ALLEN PARK, Mich. -- Detroit Lions coordinator Teryl Austin has always used various packages at every level of his defense to try and get his players to perform up to their strengths while hiding potential weaknesses.
One of the ways the Lions have consistently done that over the last three years has been with a three-safety look. But why don't more teams use it? And what can go wrong?
Those questions are taken on in today's Lions Mailbag.
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Now, on to this week's question.
Ryan from Michigan asks via email: There's a lot of positive talk about Detroit transitioning to a 4-2-5 defense -- or at least using a 3-safety set more effectively. What are some of the ways an opposing offense can attack a 3-safety set? It seems to be effective in stifling the run game and pass game, but I'm curious to know what the downside is to this alignment -- or if the Lions will draft to further support and expand this defense in 2017.
Good question. This is a defensive strategy the Lions have used often -- even before this season. Detroit initially employed it with Teryl Austin during the 2014 season, when the franchise used Glover Quin, James Ihedigbo and Isa Abdul-Quddus in a big safety package to help against certain personnel situations.
Since that point, it's been a staple of the Detroit defense. This year, the Lions have used a three-safety package primarily with Quin and then new signings Rafael Bush and Tavon Wilson. Occasionally, in third down situations, Miles Killebrew comes into the game as a hybrid linebacker/safety.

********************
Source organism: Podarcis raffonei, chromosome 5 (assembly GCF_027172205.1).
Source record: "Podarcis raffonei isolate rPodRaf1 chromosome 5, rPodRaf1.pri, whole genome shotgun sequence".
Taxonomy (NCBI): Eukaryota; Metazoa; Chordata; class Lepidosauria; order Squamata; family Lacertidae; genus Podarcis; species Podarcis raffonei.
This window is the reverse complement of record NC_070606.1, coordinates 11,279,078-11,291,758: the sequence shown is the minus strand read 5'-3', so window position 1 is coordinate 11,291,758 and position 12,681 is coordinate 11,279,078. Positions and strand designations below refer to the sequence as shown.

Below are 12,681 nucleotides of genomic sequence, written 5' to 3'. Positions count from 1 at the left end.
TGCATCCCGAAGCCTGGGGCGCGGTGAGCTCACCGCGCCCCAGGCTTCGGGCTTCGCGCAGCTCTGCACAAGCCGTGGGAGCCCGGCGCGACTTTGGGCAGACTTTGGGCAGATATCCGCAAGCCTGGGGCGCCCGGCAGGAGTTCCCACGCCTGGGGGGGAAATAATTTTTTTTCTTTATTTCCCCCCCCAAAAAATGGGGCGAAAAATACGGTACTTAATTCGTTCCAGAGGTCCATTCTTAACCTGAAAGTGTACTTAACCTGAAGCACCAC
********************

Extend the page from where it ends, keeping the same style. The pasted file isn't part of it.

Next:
So what's the point of it? To try and get an answer, I asked Bush.
"I don't think there are any dangers. We practice together to work out the kinks, just like any team would," Bush said. "And we go out there and execute. I don't think there are any dangers to it.
"A lot of our guys in our room are versatile and we don't see it as this guy can play free safety, this guy can play strong safety, whatever the case may be. At the end of the day, we're defensive backs and that's kind of how we look at it."
It may be listed as three safeties on the field, but Quin once played cornerback and most defensive backs have experience at both spots.
The Lions have used it more as the year has gone on because of the change in personnel this year from the last two years. Bush and Wilson were new to Austin's defense and the Lions, so it took a little bit of time for that communication -- key in any defense, but particularly between defensive backs in this situation -- to really be shored up.
"That can take some time, coming into a new scheme, new terminology, new language," Bush said. "Doing things differently as opposed to how you're used to doing it. So that'll take some time.
"You have to train your mind in a different manner and sometimes you have to fight with that."
The Lions have grown more comfortable with it over the past month or so as the package has consistently been part of Detroit's defense more and more each week.
Lions coach Jim Caldwell explained that the team uses it, in part, because of the personnel they have. Since Caldwell's arrival in 2014, the franchise has always had three good safeties so it was a way to get some of their better players on the field more frequently.
The downside, depending on the personnel, is in pass coverage. It isn't as big of a problem for the Lions because they have Quin, who is strong against the pass, as one of the safeties and can move him around depending on the slot receiver.
This season, Bush has also shown versatility in coverage as well as run-stopping so it has added a different dimension to what the Lions are able to do.
"Like most teams, or some of the teams that use it, it's still dictated by what the opposition does," Caldwell said. "It still depends on what they try to do, how they try to attack you.
"It's an answer for us in that regard."